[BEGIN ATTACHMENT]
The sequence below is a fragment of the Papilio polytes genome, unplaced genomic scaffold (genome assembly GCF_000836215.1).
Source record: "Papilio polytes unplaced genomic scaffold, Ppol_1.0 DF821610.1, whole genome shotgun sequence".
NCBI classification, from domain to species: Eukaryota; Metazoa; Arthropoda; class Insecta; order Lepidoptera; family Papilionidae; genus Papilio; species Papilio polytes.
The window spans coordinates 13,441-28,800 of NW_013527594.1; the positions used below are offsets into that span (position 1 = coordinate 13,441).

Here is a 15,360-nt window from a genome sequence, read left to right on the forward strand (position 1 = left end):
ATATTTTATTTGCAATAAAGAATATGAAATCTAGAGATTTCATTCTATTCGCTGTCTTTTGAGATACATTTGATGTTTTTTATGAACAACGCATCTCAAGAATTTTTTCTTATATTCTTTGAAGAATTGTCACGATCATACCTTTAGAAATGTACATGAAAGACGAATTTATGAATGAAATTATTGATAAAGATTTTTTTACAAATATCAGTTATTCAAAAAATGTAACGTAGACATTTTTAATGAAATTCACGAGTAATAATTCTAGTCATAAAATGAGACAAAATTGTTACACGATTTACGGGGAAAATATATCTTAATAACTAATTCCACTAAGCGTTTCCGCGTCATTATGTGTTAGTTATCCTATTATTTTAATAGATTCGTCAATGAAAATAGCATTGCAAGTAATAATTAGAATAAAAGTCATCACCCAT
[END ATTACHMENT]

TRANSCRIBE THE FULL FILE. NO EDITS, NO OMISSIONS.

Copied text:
The sequence below is a fragment of the Papilio polytes genome, unplaced genomic scaffold (genome assembly GCF_000836215.1).
Source record: "Papilio polytes unplaced genomic scaffold, Ppol_1.0 DF821610.1, whole genome shotgun sequence".
NCBI classification, from domain to species: Eukaryota; Metazoa; Arthropoda; class Insecta; order Lepidoptera; family Papilionidae; genus Papilio; species Papilio polytes.
The window spans coordinates 13,441-28,800 of NW_013527594.1; the positions used below are offsets into that span (position 1 = coordinate 13,441).

Here is a 15,360-nt window from a genome sequence, read left to right on the forward strand (position 1 = left end):
ATATTTTATTTGCAATAAAGAATATGAAATCTAGAGATTTCATTCTATTCGCTGTCTTTTGAGATACATTTGATGTTTTTTATGAACAACGCATCTCAAGAATTTTTTCTTATATTCTTTGAAGAATTGTCACGATCATACCTTTAGAAATGTACATGAAAGACGAATTTATGAATGAAATTATTGATAAAGATTTTTTTACAAATATCAGTTATTCAAAAAATGTAACGTAGACATTTTTAATGAAATTCACGAGTAATAATTCTAGTCATAAAATGAGACAAAATTGTTACACGATTTACGGGGAAAATATATCTTAATAACTAATTCCACTAAGCGTTTCCGCGTCATTATGTGTTAGTTATCCTATTATTTTAATAGATTCGTCAATGAAAATAGCATTGCAAGTAATAATTAGAATAAAAGTCATCACCCAT